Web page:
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FEDERAL 12065; MARCH 1952



Well, give them credit for this much… when they wanted to present a new Little Esther to the public, they sure didn’t hold back or pull their punches any.

It’s a tight race to see which development is more surprising… the source of the material or the manner in which Esther was convinced to sing it. Regardless of their intentions though, what couldn’t be disputed was the talent they were working with, something that may have been in some doubt since her arrival at Federal Records but which makes itself apparent the minute she opens her mouth here.

It may not get her what she was desperately in need of now, which is another hit, but at least it makes for a more interesting view on the way down during her fall from grace.


At Your Beck And Call
Sometimes the best thing you can do when you’re in a rut, be it creatively or commercially, is to bring in somebody to give you a new perspective.

Of course you have to have a viable alternative for whoever you’re currently associated with, especially when that original associate was so successful in the past. But when you’ve been working with the same person for a long time as Johnny Otis had with Little Esther, and as of late the results haven’t been up to their previous standards, then what harm can it do to have somebody else provide a fresh approach?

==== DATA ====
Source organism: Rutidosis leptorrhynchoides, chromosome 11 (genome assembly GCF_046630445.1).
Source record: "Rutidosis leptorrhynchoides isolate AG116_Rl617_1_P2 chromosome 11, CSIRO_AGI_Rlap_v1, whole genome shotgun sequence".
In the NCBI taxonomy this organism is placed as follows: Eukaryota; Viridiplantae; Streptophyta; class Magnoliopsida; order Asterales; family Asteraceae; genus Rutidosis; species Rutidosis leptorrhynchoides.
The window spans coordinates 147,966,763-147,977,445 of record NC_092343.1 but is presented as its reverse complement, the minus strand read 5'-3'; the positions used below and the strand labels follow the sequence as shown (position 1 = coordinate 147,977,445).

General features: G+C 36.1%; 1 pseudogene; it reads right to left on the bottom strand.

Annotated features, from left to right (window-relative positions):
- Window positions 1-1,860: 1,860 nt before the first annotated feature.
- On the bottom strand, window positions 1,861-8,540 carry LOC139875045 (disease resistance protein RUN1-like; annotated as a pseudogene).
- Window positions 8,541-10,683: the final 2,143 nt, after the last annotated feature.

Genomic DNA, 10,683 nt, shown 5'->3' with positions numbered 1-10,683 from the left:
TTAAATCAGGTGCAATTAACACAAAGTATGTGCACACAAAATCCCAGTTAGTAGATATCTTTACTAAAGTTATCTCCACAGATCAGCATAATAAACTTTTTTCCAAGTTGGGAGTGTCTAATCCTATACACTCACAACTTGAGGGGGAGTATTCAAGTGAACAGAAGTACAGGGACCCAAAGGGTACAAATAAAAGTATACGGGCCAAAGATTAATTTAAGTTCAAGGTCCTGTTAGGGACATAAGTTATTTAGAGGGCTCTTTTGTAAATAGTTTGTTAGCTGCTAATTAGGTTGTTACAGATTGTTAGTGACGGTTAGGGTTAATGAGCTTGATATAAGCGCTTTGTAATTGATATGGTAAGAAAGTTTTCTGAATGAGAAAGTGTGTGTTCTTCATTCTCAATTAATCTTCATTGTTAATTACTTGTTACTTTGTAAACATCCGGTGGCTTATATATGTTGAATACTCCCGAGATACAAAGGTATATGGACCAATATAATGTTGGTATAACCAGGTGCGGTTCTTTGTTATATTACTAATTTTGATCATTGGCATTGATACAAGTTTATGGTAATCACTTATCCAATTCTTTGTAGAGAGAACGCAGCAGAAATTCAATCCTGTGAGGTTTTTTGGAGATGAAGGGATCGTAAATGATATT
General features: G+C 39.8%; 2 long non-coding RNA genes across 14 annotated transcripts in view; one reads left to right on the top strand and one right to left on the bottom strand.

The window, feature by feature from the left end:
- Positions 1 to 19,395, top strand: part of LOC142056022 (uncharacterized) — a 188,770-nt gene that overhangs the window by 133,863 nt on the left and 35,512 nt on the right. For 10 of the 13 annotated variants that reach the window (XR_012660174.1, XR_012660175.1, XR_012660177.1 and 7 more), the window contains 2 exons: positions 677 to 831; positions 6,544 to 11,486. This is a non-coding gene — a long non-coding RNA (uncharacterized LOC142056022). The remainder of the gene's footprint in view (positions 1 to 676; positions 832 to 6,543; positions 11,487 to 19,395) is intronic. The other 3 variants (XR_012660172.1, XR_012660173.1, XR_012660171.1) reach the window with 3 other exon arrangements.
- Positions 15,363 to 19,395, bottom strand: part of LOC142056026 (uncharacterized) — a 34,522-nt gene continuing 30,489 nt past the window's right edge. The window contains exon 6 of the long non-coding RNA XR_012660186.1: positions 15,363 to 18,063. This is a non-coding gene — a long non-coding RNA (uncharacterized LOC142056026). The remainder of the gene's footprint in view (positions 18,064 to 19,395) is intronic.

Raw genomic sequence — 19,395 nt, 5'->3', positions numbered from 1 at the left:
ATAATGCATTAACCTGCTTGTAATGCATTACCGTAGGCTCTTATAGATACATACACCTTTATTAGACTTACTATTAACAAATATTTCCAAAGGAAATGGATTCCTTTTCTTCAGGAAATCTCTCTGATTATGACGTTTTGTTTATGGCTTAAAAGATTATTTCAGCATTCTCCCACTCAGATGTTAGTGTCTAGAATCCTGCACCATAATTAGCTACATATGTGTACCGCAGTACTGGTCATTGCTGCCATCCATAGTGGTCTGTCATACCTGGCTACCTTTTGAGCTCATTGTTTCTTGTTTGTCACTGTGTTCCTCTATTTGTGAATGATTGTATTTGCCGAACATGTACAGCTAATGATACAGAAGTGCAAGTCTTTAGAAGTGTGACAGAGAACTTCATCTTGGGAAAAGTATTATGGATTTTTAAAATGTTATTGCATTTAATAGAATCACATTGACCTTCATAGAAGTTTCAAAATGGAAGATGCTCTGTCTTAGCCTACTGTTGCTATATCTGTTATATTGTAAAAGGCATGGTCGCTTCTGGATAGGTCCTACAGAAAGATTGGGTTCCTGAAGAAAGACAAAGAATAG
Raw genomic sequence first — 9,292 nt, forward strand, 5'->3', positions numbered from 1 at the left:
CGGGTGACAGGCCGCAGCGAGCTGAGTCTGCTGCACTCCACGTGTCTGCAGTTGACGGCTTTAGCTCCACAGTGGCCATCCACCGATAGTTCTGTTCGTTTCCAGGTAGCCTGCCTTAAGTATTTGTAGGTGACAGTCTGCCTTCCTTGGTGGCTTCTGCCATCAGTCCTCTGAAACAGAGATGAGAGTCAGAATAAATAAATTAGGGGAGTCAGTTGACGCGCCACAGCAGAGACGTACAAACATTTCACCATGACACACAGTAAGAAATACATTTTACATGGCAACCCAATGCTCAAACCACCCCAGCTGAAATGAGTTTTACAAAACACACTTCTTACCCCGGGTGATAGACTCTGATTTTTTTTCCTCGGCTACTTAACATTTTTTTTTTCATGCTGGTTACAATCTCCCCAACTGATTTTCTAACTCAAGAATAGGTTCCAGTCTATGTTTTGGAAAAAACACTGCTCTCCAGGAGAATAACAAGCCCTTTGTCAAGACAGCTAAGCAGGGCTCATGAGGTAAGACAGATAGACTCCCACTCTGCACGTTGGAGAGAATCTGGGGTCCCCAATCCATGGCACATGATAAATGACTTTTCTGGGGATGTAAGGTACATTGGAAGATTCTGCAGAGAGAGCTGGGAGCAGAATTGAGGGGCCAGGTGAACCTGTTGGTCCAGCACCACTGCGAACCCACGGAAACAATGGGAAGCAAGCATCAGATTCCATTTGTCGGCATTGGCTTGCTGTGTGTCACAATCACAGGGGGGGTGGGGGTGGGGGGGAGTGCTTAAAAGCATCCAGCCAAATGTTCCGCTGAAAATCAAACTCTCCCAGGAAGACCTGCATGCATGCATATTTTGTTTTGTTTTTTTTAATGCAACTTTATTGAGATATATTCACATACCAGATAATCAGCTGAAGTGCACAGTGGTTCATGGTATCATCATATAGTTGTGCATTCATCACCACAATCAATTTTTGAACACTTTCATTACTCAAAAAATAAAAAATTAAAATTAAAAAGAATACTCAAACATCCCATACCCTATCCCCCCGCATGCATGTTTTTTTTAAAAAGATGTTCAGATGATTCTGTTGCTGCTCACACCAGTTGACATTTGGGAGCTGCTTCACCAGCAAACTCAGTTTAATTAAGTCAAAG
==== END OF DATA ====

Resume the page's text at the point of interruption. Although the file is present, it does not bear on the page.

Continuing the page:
So on this side Otis didn’t have a hand in writing or arranging the song though it’s still his band backing Esther and he’s still contributing other songs on the session. But when the guy overseeing the session happens to be Henry Glover and he’s got a song of his own to give her, who could complain? After all, he’s got plenty of cache in his own right as a writer, musician and producer.

Here’s the rub though. I’ll Be There wasn’t intended for her originally. In fact it was a song he just cut with another artist on the King label a month earlier… The Delmore Brothers, a close harmony country duo.

Right away you start to worry. We’ve heard of some crazy ideas before but if they’re going to have Little Esther sing this as if she were at a barn dance or something, that’s taking things a little too far just to try and change her luck.

Thankfully Glover has no such intentions and while the resulting record was hardly a commercial success, it provides ample evidence that her failure to consistently connect while on Federal Records was probably not quite the unmitigated disaster we’ve sometimes made it out to be.


No One But You
Since she arrived on the scene as a 13 year old in late 1949, Little Esther has been unlike any other singer you could name.

She didn’t have a pretty voice or a powerful one. She wasn’t sultry and had trouble sounding coy. Her range was narrow, her tone was odd and she sang through her nose as much as her throat. Yet she was remarkably effective with the right kind of material that allowed her to sidestep her technical limitations by focusing on her interpretative abilities, something that Johnny Otis took great pains to ensure in his compositions for her.

Obviously since this was written by Henry Glover – and meant for somebody else in an entirely different field besides – none of that entered into the equation. He re-arranged it of course, but then let Esther have free reigh to sink her teeth into I’ll Be There like nothing she’d done before, proving that she had more impressive set of pipes than we’ve all given her credit for.